The Equality Act is being voted on in the House this week, a landmark bill that would add LGBTQ people to the 1964 Civil Rights Act and bring protections to millions who live in the majority of states without protections in housing, employment, public accommodations and other spheres of life. It's more vital than ever because Republicans in state legislatures around the country are pushing dozens of anti-LGBTQ bills as Trumpism and its devotion to religious extremists further grips the GOP.
Senator Susan Collins was the only Republican co-sponsor of the Equality Act when it passed in the House in 2019, but she suddenly said this week that she will not co-sponsor the current bill.
What has changed between now and then?
One important thing that changed is that the bill actually has a shot of being passed, as it will certainly get a vote in the Senate after passing the House, and there's a president who will sign it. And the other is that the largest LGBTQ rights group, the Human Rights Campaign, a long-time supporter of Collins, had supported her opponent in the 2020 election, citing her embrace of Trump as he pursued an anti-LGBTQ agenda. That angered Collins, who called it "partisan politics" (and then accepted the endorsement of an anti-LGBTQ group).
Of course, a true believer in equality of the millions of LGBTQ people across the country wouldn't let something like an endorsement by one group affect her judgement, right? And surely, since the bill will certainly get a vote in the Senate, with Democrats in control of the chamber but in definite need of Republican votes to break a filibuster, you'd think a supporter of civil rights would be ready to sign aboard immediately, right?
But Collins' refusal to sign on reveals the fraud that she is. She never cared about passing the Equality Act, and only cared about posing as a moderate to win re-election — a tried and true strategy of hers, which the media continually enables and promotes. She'd been further exposed as a hard-right zealot committed to Mitch McConnell 's agenda after the Brett Kavanaugh hearings and her vote to confirm him to the Supreme Court, and needed some cover.
All Americans deserve a fair opportunity to pursue the American dream. Today's landmark Supreme Court ruling is a… https://t.co/pv8U7ICutT— Sen. Susan Collins (@Sen. Susan Collins)1592241727.0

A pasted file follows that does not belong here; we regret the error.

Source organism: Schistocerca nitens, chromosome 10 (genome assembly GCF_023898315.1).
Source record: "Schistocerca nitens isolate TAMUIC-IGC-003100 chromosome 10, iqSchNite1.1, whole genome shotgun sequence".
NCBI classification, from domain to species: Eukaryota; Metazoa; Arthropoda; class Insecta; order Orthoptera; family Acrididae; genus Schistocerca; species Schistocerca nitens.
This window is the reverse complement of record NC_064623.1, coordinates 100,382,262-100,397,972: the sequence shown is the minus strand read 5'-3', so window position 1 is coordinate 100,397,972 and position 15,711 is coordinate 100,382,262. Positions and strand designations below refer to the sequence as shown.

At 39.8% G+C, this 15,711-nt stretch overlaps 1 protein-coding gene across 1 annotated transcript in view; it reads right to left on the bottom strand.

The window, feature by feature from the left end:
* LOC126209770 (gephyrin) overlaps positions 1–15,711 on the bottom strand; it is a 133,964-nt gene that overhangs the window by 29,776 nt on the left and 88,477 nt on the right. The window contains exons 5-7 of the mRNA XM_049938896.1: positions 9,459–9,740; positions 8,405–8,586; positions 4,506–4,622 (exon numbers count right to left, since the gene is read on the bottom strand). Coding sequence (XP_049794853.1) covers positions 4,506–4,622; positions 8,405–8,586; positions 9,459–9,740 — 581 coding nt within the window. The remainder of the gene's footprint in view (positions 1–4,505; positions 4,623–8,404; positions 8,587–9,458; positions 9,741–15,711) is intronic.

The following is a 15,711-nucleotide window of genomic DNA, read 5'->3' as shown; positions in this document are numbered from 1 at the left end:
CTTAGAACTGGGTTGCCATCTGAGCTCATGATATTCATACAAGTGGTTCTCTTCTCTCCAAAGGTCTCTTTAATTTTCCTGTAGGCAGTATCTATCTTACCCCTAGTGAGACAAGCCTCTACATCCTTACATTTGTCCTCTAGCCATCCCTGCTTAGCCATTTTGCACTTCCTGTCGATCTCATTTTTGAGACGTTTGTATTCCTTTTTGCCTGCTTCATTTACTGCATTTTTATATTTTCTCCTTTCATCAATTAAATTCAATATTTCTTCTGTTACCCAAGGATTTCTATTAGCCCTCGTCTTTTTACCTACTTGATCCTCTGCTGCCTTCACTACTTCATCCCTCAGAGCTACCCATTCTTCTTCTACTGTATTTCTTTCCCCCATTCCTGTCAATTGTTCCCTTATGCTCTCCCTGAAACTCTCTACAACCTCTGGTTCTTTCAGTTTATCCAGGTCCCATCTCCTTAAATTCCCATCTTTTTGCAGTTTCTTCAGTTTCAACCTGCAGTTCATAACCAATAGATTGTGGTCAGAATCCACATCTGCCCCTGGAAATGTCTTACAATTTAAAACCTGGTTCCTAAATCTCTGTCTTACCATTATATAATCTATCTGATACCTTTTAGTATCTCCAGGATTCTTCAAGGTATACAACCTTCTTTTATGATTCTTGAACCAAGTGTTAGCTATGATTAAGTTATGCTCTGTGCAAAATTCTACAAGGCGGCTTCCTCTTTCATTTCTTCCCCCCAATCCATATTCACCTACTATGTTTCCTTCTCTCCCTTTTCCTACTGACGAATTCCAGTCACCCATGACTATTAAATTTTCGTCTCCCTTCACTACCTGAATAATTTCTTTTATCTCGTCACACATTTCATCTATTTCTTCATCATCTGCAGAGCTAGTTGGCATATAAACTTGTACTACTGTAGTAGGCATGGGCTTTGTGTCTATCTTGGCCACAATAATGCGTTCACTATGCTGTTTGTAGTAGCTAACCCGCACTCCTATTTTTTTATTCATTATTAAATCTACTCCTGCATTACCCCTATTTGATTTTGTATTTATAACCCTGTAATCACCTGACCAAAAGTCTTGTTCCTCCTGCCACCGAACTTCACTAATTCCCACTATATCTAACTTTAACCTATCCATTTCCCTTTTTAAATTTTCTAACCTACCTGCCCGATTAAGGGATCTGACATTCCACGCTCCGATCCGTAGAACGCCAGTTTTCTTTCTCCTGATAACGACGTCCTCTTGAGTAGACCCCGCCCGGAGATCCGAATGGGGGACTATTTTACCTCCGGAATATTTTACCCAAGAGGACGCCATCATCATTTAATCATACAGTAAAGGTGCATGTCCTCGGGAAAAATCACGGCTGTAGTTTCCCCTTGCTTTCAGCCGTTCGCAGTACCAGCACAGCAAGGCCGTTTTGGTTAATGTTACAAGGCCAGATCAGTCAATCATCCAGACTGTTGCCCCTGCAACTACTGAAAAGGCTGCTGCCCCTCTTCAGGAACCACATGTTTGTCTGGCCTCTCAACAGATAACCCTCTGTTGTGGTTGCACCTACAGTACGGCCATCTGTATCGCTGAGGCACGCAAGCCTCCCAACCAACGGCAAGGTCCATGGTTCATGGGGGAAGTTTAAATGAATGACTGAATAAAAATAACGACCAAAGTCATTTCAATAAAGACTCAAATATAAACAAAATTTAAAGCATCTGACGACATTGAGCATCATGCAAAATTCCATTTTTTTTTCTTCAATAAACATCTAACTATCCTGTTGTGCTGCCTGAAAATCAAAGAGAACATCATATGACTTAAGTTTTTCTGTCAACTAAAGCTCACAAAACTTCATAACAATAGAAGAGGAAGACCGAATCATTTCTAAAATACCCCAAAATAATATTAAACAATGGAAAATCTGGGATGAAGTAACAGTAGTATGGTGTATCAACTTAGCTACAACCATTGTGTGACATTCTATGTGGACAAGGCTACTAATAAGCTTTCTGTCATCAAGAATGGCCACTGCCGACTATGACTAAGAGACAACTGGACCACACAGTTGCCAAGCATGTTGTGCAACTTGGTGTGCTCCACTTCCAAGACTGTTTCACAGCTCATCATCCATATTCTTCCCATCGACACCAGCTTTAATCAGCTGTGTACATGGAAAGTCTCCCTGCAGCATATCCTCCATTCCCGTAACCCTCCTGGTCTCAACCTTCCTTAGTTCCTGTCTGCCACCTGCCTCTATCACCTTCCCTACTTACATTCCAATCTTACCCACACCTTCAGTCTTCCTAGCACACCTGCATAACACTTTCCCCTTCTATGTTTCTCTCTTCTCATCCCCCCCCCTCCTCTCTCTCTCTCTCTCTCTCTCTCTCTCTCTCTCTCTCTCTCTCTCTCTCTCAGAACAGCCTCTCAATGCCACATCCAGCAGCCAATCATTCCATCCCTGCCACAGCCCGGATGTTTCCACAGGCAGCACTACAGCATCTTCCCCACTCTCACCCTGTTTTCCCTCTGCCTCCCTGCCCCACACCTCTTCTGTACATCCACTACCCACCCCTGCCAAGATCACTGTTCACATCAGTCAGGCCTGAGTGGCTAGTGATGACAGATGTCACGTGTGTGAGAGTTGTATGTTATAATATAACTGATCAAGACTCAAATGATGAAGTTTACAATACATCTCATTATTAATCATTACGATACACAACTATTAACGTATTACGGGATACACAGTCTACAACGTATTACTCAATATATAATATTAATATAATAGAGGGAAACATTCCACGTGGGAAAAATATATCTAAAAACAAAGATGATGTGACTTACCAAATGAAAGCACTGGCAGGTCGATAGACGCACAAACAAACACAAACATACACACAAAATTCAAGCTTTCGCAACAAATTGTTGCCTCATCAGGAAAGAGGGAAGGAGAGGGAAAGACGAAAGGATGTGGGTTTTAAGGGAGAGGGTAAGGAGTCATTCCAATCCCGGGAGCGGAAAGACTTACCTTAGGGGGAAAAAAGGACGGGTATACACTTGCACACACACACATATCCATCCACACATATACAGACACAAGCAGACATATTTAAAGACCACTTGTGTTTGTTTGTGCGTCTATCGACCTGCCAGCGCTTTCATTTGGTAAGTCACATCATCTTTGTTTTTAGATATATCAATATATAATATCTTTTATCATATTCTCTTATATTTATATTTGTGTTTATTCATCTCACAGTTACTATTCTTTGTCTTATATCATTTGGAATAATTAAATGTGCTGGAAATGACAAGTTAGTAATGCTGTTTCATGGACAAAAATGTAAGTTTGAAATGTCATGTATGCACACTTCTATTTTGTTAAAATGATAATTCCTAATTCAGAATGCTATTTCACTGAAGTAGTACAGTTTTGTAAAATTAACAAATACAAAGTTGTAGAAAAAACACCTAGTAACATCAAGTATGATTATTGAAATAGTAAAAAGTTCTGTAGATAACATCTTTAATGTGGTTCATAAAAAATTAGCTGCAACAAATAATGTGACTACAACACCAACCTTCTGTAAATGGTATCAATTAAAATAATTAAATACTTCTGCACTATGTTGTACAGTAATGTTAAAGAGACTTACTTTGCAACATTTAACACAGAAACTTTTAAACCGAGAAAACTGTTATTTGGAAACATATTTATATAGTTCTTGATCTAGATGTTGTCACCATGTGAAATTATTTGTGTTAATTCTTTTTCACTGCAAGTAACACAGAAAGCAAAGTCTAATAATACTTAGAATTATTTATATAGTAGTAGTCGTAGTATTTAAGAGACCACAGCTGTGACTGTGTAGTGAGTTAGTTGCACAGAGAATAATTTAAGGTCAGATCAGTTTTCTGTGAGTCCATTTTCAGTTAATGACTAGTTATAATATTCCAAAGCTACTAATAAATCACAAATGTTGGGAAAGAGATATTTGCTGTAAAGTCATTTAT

Supporting the Equality Act was an easy position for Collins to take in 2019 since the Equality Act had no chance of actually passing and thwarting Trump's and the GOP's agenda. McConnell let it go to his graveyard of bills, refusing to give it a vote. And Trump had said he'd never sign it, bowing to religious conservatives. Collins was in the fight of her life battling for her Senate seat against Democrat Susan Gideon and progressives determined to take her down for her complicity in Trump's agenda.
So there she was, not only co-sponsoring the bill but engaging in political theater, telling McConnell with a wink and a nudge to pass a bill — "Congress should also pass the Equality Act & amend the Civil Rights Act," Collins tweeted after the Supreme Court handed down a victory for employment protections in June of 2020. But she knew she'd never have to vote on the bill, thus using LGBTQ people as political pawns.
Now that Joe Biden has promised to get it passed in his first 100 days and McConnell is hellbent on stopping Biden from achieving his agenda, Collins is suddenly vaguely talking about revisions she was promised to the bill that are keeping her from signing on.
But it's the same bill it was in 2019, which she co-sponsored, supported profusely and didn't express any reservations about. In a comment to the Washington Blade this week she hinted at her anger with the Human Rights Campaign:
The Maine Republican said changes she had sought, but didn't immediately specify, weren't made to the Equality Act when she was the lone Republican to co-sponsor the legislation in the previous Congress.
"There were certain provisions of the Equality Act which needed revision," Collins said.